But does this mean there isn’t enough space for both faiths, indeed all faiths (including atheism) in Nigeria? I doubt it. Maybe the problem is the deep-seated prejudice and lack of understanding of each other’s point of view. Perhaps it suits the political and ethnic champions to continue keeping the masses under their thumb in the name of a God who is clearly unhappy on the slur we are casting on His name. Maybe it is because most Nigerians, having lost hope of a better life on earth, are so heaven-bound that they snap at efforts to denigrate or deny them heaven. Perhaps it is a lack of education - which is different from literacy (after all Osama bin Laden is a qualified engineer and Pat Robertson who called for the death of President Hugo Chavez of Venezuela is no illiterate American bum) – which will temper the excesses of an uncritical interpretation of religious tenets so common among Nigerians. Above all, political forces are at play.
A scary element, which has entered the religious conflicts gradually engulfing Nigeria, is what I describe as MAD (Mutually Assured Destruction). The Nigerian version of MAD looks like the real thing back in the Cold War days, when both U.S.A. and former Soviet Union targeted nuclear warheads at each other, thus deterring ‘total’ war. But in our case, we strike, and my fear is that these limited engagements may someday spiral out of control. So when Igbo Christians in Bauchi are slaughtered Hausa-Fulani Muslims in Onitsha are butchered in retaliation. This trend began with the 2000 Sharia riots in Kaduna. But then, matters are not so clear-cut. To the uninformed Hausa-Fulani everyone South of the River Niger is a Christian. But there are pockets of Islam, even among the overwhelmingly Christian Igbo and Niger Delta. Uninformed Igbo conclude that everywhere up north is Hausaland. A report in one of the newspapers told of how an Edo man came close to being killed in Onitsha because his features looked like those of a Hausa. Imagine a situation where Nigerians cook a pot of religious intolerance spiced by xenophobia. While nobody has a monopoly of violence, no one can really say how far it will take us.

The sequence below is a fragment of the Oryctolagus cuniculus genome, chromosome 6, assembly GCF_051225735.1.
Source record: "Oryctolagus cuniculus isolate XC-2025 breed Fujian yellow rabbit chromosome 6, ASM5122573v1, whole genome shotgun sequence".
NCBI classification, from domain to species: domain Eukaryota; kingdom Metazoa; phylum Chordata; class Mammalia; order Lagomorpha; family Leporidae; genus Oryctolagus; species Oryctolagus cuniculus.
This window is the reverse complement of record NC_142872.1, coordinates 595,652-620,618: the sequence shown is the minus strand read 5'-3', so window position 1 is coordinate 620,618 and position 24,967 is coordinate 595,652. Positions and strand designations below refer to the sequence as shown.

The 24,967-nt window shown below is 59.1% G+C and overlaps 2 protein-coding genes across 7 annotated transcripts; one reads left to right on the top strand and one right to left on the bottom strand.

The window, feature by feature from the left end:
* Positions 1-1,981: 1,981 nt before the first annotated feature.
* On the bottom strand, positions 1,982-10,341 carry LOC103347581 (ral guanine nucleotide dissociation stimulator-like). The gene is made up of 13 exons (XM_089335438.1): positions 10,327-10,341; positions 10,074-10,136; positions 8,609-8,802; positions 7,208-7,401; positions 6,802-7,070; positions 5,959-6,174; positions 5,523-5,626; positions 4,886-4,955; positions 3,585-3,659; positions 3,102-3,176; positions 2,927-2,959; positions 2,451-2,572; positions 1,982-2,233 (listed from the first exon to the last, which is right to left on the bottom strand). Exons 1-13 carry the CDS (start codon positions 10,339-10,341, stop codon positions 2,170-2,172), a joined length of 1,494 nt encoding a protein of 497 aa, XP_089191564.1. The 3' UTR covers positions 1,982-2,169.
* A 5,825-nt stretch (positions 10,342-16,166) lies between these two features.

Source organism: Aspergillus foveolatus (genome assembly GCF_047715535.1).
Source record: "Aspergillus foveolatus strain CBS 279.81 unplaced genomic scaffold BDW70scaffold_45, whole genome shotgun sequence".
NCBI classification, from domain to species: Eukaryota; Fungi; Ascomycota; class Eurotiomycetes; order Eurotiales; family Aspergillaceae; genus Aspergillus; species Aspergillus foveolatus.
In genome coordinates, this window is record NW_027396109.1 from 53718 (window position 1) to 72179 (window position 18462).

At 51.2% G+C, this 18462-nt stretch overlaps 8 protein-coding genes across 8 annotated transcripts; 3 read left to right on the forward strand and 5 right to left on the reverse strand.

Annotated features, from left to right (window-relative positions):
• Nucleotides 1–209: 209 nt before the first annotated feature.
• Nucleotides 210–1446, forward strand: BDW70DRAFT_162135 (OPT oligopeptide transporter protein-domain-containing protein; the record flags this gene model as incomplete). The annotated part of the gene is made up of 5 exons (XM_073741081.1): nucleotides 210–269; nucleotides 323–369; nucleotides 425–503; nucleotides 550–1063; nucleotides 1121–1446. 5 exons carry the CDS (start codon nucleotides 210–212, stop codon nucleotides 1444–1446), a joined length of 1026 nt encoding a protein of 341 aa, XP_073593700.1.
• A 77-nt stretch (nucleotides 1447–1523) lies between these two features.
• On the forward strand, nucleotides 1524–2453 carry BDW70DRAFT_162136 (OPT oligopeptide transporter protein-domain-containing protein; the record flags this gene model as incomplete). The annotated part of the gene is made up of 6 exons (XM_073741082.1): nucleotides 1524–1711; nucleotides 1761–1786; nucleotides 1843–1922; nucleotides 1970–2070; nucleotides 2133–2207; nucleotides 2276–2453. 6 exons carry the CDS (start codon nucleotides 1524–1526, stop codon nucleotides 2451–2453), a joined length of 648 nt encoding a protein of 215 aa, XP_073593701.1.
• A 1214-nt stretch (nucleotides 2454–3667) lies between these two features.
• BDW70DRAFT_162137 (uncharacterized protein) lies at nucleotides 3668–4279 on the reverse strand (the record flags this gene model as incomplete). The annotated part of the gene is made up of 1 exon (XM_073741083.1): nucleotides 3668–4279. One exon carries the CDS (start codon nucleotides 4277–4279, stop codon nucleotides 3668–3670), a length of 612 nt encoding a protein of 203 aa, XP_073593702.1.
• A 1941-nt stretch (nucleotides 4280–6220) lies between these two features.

While external developments should not be overstressed, we only ignore them at our own peril. Since 2001 intolerance has bestridden the world like a colossus. President George W. Bush wasted the global goodwill for the U.S.A., and by extension, the West, after 9/11 by invading Iraq. The antics of his Christian-dominated government in the Middle East fuelled the fire of those who want to establish an Islamic hegemony. This does not mean that people like Hamas leaders are saints fighting a just cause. The atrocities of the Taliban are condemnable by all standards. The strains of the post 9/11 world have activated monsters in Europe, compelling Muslims to rise up against anti-Muslim sentiments and practices. But Europe belongs to all its inhabitants, both Muslim and non-Muslim. At least in theory. The spillover, combined with her problems of poverty, ethnicity and misrule is what Africa (including Nigeria) is suffering.
I plead with Nigerian leaders to realize that this situation does not allow for power juggling exercises. If President Obasanjo and his team do not get to the heart of the violence threatening Nigeria 2007 may be a mirage. Finally, where is the meeting-point between press freedom and religious sensibilities?
*Henry Chukwuemeka Onyeama is a teacher and writer based in Awka, Anambra State, Nigeria.